Surviving Creepy Campaigns for GMs – Part 4October 26, 2018 Off By TK
Greetings, adventurers, and welcome back to the final installment of our series on spooky storytelling tips for newer Game Masters. Last week the topic was maintaining tension in non-combat narrative, as well as learning to separate tragic consequences from punishing players for their investment. As we bring this series to a close, I will be giving you a couple of suggestions for ending your own horror campaigns and how to care for your party afterward.
Closing the Coffin Lid
In a typical high fantasy setting there exists a “Big Bad”, a definitive evil antagonist that your party is concentrating all of their energy and resources in defeating, and their demise is the necessary ingredient for returning to a life of mundane peace and prosperity (until the next dragon attack). Depending on the horror story that you are telling, you could close the final chapter in the same way: a no-holds-barred, all-out, high-stakes battle with the Ultimate Evil that is threatening your PCs’ way of life. Ravenloft is famous for happy-ever-after endings like this, where the party defeats the diabolical plans of the Dark Lords and is whisked back to their homes in a swirl of cold mist. Call of Cthulu, on the other hand, is renowned for the opposite and has a well-earned reputation for murdering or maddening party members by the handful, frequently leaving players without any answers for the great mystery that they have stumbled into.
Either of these extremes is an acceptable way to end your horror story, and you even have the option of a cliffhanger, perhaps a deep, dark look at the terrifying world in which their fates are sealed.
Whatever way the campaign closes, be sure that it is the direct result of your party’s actions. There are few things less satisfying than feeling your character had no hand in their own destiny. Even tales of cosmic horror where your party is up against insurmountable odds threatening to rend their bones and swallow their souls should not feel as though it could not have been avoided. We’ve discussed previously how disappointing twists out of nowhere and railroaded tales can be: if your characters leave no other mark on your world, let them have agency at the very end. If you want a pre-determined ending without the influence of your friends, write a novel.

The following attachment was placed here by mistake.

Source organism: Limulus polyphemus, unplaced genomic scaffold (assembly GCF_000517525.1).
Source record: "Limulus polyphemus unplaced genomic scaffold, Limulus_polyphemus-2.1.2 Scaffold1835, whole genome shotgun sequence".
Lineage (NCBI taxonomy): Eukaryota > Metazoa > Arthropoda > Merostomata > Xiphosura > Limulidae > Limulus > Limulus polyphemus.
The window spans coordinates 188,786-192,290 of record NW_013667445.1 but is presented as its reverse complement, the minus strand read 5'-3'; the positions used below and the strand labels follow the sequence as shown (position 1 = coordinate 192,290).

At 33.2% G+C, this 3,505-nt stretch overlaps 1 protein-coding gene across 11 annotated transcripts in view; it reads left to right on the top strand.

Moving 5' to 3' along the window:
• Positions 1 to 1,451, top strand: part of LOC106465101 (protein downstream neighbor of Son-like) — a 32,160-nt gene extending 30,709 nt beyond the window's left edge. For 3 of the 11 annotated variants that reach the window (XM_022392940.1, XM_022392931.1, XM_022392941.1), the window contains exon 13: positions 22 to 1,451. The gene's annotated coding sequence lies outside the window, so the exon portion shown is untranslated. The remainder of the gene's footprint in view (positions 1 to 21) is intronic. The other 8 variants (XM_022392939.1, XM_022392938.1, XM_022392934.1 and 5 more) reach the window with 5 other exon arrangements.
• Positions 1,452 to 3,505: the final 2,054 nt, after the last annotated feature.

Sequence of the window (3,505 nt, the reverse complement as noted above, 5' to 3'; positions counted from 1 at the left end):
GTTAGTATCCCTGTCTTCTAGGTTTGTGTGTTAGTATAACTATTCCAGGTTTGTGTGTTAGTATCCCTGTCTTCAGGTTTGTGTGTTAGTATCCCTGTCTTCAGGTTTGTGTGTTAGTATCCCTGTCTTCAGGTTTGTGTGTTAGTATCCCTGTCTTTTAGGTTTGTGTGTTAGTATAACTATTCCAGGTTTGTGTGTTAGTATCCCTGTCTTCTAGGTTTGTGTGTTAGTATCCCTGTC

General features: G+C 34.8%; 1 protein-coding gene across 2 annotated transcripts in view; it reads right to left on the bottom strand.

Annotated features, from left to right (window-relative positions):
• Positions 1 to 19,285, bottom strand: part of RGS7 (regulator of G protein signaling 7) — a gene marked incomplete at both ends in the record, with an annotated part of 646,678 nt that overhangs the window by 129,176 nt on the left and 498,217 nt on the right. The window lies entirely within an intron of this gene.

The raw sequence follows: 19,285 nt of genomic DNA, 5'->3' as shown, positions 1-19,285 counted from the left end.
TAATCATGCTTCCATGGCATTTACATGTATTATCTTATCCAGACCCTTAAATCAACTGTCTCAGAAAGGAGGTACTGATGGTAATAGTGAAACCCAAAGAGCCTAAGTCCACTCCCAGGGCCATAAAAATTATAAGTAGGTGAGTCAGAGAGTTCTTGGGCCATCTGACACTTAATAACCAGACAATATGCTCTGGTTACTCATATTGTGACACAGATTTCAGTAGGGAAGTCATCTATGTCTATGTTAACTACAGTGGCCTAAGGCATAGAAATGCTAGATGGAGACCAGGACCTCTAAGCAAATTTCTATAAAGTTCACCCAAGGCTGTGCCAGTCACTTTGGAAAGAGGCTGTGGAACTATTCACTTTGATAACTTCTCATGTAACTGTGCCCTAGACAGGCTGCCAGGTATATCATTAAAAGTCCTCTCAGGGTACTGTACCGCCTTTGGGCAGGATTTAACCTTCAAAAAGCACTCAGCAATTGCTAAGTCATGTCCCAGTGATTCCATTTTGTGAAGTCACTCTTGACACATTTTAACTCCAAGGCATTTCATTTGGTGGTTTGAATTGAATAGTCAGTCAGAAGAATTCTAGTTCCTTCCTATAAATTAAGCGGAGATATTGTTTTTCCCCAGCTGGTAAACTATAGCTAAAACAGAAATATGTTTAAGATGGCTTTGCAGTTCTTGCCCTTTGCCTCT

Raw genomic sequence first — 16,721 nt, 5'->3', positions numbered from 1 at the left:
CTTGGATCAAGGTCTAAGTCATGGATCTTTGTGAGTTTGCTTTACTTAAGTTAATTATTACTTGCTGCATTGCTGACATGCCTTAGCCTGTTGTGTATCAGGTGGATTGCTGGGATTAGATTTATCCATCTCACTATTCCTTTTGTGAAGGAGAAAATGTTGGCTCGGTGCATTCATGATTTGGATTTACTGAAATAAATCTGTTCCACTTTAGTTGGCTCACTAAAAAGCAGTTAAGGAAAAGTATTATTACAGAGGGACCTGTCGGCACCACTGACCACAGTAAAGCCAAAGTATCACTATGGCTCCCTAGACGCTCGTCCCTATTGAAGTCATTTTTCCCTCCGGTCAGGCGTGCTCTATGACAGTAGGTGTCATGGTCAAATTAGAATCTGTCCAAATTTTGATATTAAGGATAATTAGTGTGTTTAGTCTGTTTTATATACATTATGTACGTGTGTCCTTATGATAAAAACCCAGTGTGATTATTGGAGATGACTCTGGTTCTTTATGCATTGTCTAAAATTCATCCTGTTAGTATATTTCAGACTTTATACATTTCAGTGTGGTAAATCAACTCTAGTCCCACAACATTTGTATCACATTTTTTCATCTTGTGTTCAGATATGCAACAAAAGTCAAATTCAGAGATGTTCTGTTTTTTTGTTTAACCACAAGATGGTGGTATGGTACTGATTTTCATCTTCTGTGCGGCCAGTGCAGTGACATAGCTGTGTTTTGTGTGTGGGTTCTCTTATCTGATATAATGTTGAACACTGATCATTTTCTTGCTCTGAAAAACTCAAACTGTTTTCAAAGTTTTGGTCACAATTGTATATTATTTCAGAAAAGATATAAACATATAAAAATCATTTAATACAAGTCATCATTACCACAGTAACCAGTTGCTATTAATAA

Aftercare for a Healthy Party Dynamic
The monsters are vanquished, the terror is well-dispersed, and the ancient, arcane knowledge is unleashed to smother the world in a blanket of torment. As the book shuts and your players begin to stretch out their stiff limbs and weary spirits, now is the perfect time to engage in aftercare.
Yes, dear adventurers. You see, for horror to be effective, players need to be just as tense as their PCs, which means that upsetting situations and scenarios may affect them emotionally. Injuries to their characters’ physical or psychological health can be stressful to them and, as the Game Master, you have some responsibility to ask after their well-being when the dice is put away.
Sit down with your players and ask them what they enjoyed about the game and what they disliked. Encourage open and honest communication. Ask them to be sincere about their experience and to let you know what you can do to ease discomfort in the future. Keep a watchful eye for emotional bleed, for guilt, fear, depressive episodes, or mistrust. In return, be sure let them know what you expect from them if your style needs to be more accommodating. Your health and comfort are important.
Remember, once the game is over you are just one person asking another how you can be a better friend.
That’s all for this week, adventurers! Join me next week as we talk about some of my favorite topics: bringing your world to life with food and festivities!
About The Author
TK is a speculative fiction writer and part-time eldritch horror. They can be found as a cast member of The Demonplague, Unearthly Twilights, The Land Between Two Rivers, and Hell’s Belles on the Don’t Split the Podcast, WebDM, and Dungeons & Dragons networks, respectively. Their gothic and cosmic horror stories can be found at tkjwrites.com and very soon in print in a collaborative set of short stories and comics with artist Kayla Cline. TK themself can be found on Twitter @tkjoinsthefray.